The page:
These enhanced lasers have been added to meet the production requirements of 3D printed aluminum and copper applications. This new system is optimized for the production of high-performance aluminum and copper parts, including brackets, holders, antennas, heat exchangers, inductors, and e-mobility components.
Whilst the M 300-4 already boasts customers in the aviation, medical, and energy sectors, it is hoped that the new 1kW laser variant will open up new applications within mobility and transportation.
3D Printing Industry spoke with Sebastian Becker, EOS’s Head of Metal Systems, at Formnext to learn more about the company’s newest metal 3D printer.
“The EOS M 300-4 has already proven to be a highly productive AM machine for our customers, but we need to meet the growing market demand of challenging materials like copper and high productivity processes,” commented Becker. “The EOS M 300-4 1kW delivers power and productivity at the highest level of reliability to achieve the lowest cost-per-part in the industry.”
Optimizing cost per part and cutting downtime
Central to the new M 300-4 1kW is its upgraded light engine, which boosts the four lasers from 400W to 1kW. According to Becker, this upgrade has been made to target more applications within die casting, especially for aluminum.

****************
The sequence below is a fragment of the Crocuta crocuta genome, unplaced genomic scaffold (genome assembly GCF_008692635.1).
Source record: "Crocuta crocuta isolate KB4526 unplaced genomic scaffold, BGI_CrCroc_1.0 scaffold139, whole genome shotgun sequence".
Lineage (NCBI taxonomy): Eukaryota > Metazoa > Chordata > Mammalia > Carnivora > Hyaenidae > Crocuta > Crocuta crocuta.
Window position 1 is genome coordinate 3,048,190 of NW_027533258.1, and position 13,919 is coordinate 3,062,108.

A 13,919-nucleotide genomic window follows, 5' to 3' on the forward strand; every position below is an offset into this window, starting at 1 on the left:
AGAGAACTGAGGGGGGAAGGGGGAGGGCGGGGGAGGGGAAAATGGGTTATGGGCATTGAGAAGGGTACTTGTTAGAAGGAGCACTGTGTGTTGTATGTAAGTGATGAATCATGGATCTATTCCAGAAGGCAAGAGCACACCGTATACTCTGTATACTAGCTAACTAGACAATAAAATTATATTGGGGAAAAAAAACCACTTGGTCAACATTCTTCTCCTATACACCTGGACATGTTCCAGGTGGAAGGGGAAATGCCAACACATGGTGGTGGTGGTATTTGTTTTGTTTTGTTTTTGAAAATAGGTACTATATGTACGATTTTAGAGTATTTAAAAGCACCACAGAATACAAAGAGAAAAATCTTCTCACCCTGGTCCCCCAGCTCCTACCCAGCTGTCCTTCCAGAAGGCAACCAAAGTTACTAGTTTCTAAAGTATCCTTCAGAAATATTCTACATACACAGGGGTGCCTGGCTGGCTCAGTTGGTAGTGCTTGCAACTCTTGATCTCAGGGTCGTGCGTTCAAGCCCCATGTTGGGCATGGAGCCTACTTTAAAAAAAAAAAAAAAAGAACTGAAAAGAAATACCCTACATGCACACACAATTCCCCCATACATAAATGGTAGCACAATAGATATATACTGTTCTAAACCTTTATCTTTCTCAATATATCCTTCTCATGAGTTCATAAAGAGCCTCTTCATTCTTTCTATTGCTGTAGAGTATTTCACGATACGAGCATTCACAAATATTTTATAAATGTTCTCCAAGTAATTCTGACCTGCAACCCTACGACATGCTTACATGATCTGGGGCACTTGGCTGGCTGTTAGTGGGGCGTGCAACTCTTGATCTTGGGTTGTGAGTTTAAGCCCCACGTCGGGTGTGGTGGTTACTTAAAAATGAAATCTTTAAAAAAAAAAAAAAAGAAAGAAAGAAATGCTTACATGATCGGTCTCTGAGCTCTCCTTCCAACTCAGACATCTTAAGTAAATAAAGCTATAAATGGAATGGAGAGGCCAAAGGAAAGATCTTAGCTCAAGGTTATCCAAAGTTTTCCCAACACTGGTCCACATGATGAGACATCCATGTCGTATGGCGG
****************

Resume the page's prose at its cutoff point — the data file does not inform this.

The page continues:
“Where we see challenges at this point in time is in applications with aluminum, especially in aviation and automotive,” explained Becker. “So for us, it was important to find a solution that offers a really attractive cost per part for aluminum.”
Indeed, according to Becker, the high productivity of the M 300-4 1kW ensures that it is a cost effective option for metal 3D printing. “The M 300-4 1kW can 3D print a whole job in 30 to 35 hours. This gives us the ability to come down with cost per part, including operating costs, depreciation of the machine, and consumables like gas.”
Becker stated that the cost per part for the M 300-4 1kW is just 50 cents per cubic meter, independent of the application. EOS hopes that this straightforward will increase the ease at which customers can calculate the costs of their builds. “We are aiming to be more bold on these numbers to easily explain to customers what you can do with this technology,” added Becker.
Becker also highlighted reduced downtime as being key to EOS’s newest metal 3D printer, especially with regard to the build job. “Once the build job is done you want to get it out, and you want to get the new one.” To optimize this process, EOS offers the Dual Setup Station.
Developed alongside automation system manufacturer Grenzebach, this station can be used on both M 300-4 and M 400-4 systems to automate the 3D print exchange process. Process steps such as unpacking the build job and removing the residual powder, which are generally performed during 3D printer downtime, can be achieved in parallel to 3D printing.
“The build job is taken out of the process chamber and goes into a parking lot where it can cool down. Whilst that is happening, the second exchangeable frame moves into the process chamber, and automatically starts the next job,” explained Becker. This reportedly allows users to achieve a laser to laser time (the time between job end to job beginning) of 30 minutes, significantly reducing downtime.
This level of automation does not come without its productivity challenges. “The main challenge is that the speed and heat you put into your part, you have to somehow get out. This cooldown time is bad for productivity” explained Becker.